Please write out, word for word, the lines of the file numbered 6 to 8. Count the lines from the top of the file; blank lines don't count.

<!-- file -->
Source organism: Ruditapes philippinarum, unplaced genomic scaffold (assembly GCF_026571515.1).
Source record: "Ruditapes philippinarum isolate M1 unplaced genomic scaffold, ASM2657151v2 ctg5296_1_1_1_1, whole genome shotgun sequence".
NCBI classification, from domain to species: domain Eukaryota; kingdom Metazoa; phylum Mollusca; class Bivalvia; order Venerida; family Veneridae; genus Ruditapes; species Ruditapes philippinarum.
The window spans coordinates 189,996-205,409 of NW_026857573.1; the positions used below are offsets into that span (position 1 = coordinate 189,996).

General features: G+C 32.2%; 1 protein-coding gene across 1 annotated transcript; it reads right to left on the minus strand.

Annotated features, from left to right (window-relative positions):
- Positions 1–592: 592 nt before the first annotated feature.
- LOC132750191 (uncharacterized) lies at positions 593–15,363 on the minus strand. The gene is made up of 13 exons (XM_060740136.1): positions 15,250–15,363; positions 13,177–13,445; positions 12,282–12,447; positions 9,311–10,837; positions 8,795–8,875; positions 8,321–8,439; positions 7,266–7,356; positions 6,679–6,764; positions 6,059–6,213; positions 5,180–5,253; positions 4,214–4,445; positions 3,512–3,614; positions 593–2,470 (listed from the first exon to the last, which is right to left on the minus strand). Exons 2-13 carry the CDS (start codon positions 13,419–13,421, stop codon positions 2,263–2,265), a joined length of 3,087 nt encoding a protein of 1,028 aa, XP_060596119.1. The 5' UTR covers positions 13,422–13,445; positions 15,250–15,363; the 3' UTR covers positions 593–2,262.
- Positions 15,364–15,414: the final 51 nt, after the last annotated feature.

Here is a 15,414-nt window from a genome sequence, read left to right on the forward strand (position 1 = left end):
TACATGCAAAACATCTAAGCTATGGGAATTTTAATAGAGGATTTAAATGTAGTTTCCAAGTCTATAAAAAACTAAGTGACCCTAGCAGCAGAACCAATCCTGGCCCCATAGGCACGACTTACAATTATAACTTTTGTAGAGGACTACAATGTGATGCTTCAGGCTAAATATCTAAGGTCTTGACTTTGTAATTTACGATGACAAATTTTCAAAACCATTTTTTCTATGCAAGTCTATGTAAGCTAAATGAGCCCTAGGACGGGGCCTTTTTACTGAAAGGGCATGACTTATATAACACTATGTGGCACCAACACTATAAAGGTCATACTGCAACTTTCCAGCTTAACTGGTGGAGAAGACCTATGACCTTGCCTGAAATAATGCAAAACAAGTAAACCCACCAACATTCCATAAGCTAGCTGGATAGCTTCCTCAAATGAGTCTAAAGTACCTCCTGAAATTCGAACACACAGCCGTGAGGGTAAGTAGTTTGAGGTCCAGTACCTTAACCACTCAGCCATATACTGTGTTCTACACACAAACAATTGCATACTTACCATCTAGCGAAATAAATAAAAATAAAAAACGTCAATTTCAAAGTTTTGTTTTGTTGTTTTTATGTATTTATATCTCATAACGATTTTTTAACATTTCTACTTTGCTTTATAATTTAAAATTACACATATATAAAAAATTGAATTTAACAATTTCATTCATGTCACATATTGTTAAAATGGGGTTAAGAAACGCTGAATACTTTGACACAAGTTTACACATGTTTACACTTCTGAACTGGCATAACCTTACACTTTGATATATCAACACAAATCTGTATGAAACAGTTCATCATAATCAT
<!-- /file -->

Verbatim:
Annotated features, from left to right (window-relative positions):
- Positions 1–592: 592 nt before the first annotated feature.
- LOC132750191 (uncharacterized) lies at positions 593–15,363 on the minus strand. The gene is made up of 13 exons (XM_060740136.1): positions 15,250–15,363; positions 13,177–13,445; positions 12,282–12,447; positions 9,311–10,837; positions 8,795–8,875; positions 8,321–8,439; positions 7,266–7,356; positions 6,679–6,764; positions 6,059–6,213; positions 5,180–5,253; positions 4,214–4,445; positions 3,512–3,614; positions 593–2,470 (listed from the first exon to the last, which is right to left on the minus strand). Exons 2-13 carry the CDS (start codon positions 13,419–13,421, stop codon positions 2,263–2,265), a joined length of 3,087 nt encoding a protein of 1,028 aa, XP_060596119.1. The 5' UTR covers positions 13,422–13,445; positions 15,250–15,363; the 3' UTR covers positions 593–2,262.